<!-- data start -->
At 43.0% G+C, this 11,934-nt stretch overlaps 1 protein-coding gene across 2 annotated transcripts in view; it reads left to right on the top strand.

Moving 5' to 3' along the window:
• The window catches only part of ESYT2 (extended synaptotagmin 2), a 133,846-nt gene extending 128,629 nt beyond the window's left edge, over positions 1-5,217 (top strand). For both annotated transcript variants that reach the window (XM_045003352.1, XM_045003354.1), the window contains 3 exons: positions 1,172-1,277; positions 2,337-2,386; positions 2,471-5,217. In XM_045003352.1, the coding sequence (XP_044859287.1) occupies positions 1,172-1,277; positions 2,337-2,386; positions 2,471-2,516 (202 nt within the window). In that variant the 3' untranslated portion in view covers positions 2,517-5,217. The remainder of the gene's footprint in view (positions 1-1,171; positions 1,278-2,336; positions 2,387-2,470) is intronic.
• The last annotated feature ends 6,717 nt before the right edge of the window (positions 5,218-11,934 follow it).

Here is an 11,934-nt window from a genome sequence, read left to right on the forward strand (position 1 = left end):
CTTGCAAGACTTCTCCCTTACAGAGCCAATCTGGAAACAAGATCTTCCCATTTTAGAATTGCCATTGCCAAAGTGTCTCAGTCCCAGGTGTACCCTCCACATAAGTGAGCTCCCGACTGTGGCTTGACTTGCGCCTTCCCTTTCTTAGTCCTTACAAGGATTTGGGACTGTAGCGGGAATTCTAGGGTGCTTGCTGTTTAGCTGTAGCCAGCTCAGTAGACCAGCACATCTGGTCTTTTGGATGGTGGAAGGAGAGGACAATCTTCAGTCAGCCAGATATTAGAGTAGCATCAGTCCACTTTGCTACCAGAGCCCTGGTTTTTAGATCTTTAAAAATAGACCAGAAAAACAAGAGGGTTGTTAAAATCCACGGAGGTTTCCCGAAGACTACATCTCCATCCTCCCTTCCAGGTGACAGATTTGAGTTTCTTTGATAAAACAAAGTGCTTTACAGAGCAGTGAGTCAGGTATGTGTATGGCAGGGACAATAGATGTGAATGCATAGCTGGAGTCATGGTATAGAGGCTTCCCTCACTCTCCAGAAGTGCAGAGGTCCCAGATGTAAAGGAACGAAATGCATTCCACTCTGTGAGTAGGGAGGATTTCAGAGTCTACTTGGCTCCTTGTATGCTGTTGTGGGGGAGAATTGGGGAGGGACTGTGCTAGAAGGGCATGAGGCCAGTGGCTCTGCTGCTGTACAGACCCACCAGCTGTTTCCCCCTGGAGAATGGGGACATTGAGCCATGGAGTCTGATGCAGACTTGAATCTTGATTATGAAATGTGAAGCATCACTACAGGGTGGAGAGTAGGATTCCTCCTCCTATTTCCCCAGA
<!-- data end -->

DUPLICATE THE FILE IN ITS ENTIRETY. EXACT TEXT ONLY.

At 43.0% G+C, this 11,934-nt stretch overlaps 1 protein-coding gene across 2 annotated transcripts in view; it reads left to right on the top strand.

Moving 5' to 3' along the window:
• The window catches only part of ESYT2 (extended synaptotagmin 2), a 133,846-nt gene extending 128,629 nt beyond the window's left edge, over positions 1-5,217 (top strand). For both annotated transcript variants that reach the window (XM_045003352.1, XM_045003354.1), the window contains 3 exons: positions 1,172-1,277; positions 2,337-2,386; positions 2,471-5,217. In XM_045003352.1, the coding sequence (XP_044859287.1) occupies positions 1,172-1,277; positions 2,337-2,386; positions 2,471-2,516 (202 nt within the window). In that variant the 3' untranslated portion in view covers positions 2,517-5,217. The remainder of the gene's footprint in view (positions 1-1,171; positions 1,278-2,336; positions 2,387-2,470) is intronic.
• The last annotated feature ends 6,717 nt before the right edge of the window (positions 5,218-11,934 follow it).

Here is an 11,934-nt window from a genome sequence, read left to right on the forward strand (position 1 = left end):
CTTGCAAGACTTCTCCCTTACAGAGCCAATCTGGAAACAAGATCTTCCCATTTTAGAATTGCCATTGCCAAAGTGTCTCAGTCCCAGGTGTACCCTCCACATAAGTGAGCTCCCGACTGTGGCTTGACTTGCGCCTTCCCTTTCTTAGTCCTTACAAGGATTTGGGACTGTAGCGGGAATTCTAGGGTGCTTGCTGTTTAGCTGTAGCCAGCTCAGTAGACCAGCACATCTGGTCTTTTGGATGGTGGAAGGAGAGGACAATCTTCAGTCAGCCAGATATTAGAGTAGCATCAGTCCACTTTGCTACCAGAGCCCTGGTTTTTAGATCTTTAAAAATAGACCAGAAAAACAAGAGGGTTGTTAAAATCCACGGAGGTTTCCCGAAGACTACATCTCCATCCTCCCTTCCAGGTGACAGATTTGAGTTTCTTTGATAAAACAAAGTGCTTTACAGAGCAGTGAGTCAGGTATGTGTATGGCAGGGACAATAGATGTGAATGCATAGCTGGAGTCATGGTATAGAGGCTTCCCTCACTCTCCAGAAGTGCAGAGGTCCCAGATGTAAAGGAACGAAATGCATTCCACTCTGTGAGTAGGGAGGATTTCAGAGTCTACTTGGCTCCTTGTATGCTGTTGTGGGGGAGAATTGGGGAGGGACTGTGCTAGAAGGGCATGAGGCCAGTGGCTCTGCTGCTGTACAGACCCACCAGCTGTTTCCCCCTGGAGAATGGGGACATTGAGCCATGGAGTCTGATGCAGACTTGAATCTTGATTATGAAATGTGAAGCATCACTACAGGGTGGAGAGTAGGATTCCTCCTCCTATTTCCCCAGA